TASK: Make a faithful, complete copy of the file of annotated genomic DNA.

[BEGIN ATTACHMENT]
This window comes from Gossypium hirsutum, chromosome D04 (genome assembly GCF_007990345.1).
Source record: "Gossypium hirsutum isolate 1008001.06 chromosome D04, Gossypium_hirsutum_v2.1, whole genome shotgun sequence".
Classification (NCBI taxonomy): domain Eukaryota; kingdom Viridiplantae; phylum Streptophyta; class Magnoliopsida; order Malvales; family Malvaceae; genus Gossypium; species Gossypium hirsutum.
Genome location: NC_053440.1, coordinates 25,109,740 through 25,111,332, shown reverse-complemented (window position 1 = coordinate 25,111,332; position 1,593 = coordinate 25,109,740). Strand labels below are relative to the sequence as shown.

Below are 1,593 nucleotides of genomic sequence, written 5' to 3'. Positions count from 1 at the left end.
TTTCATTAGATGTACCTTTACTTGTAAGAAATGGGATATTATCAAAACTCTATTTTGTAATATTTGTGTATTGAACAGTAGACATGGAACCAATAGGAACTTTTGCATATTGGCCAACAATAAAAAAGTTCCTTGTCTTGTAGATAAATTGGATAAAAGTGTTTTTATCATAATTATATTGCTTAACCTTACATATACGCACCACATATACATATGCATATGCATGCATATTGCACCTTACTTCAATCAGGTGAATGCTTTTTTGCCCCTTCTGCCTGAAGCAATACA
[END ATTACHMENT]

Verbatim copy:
This window comes from Gossypium hirsutum, chromosome D04 (genome assembly GCF_007990345.1).
Source record: "Gossypium hirsutum isolate 1008001.06 chromosome D04, Gossypium_hirsutum_v2.1, whole genome shotgun sequence".
Classification (NCBI taxonomy): domain Eukaryota; kingdom Viridiplantae; phylum Streptophyta; class Magnoliopsida; order Malvales; family Malvaceae; genus Gossypium; species Gossypium hirsutum.
Genome location: NC_053440.1, coordinates 25,109,740 through 25,111,332, shown reverse-complemented (window position 1 = coordinate 25,111,332; position 1,593 = coordinate 25,109,740). Strand labels below are relative to the sequence as shown.

Below are 1,593 nucleotides of genomic sequence, written 5' to 3'. Positions count from 1 at the left end.
TTTCATTAGATGTACCTTTACTTGTAAGAAATGGGATATTATCAAAACTCTATTTTGTAATATTTGTGTATTGAACAGTAGACATGGAACCAATAGGAACTTTTGCATATTGGCCAACAATAAAAAAGTTCCTTGTCTTGTAGATAAATTGGATAAAAGTGTTTTTATCATAATTATATTGCTTAACCTTACATATACGCACCACATATACATATGCATATGCATGCATATTGCACCTTACTTCAATCAGGTGAATGCTTTTTTGCCCCTTCTGCCTGAAGCAATACA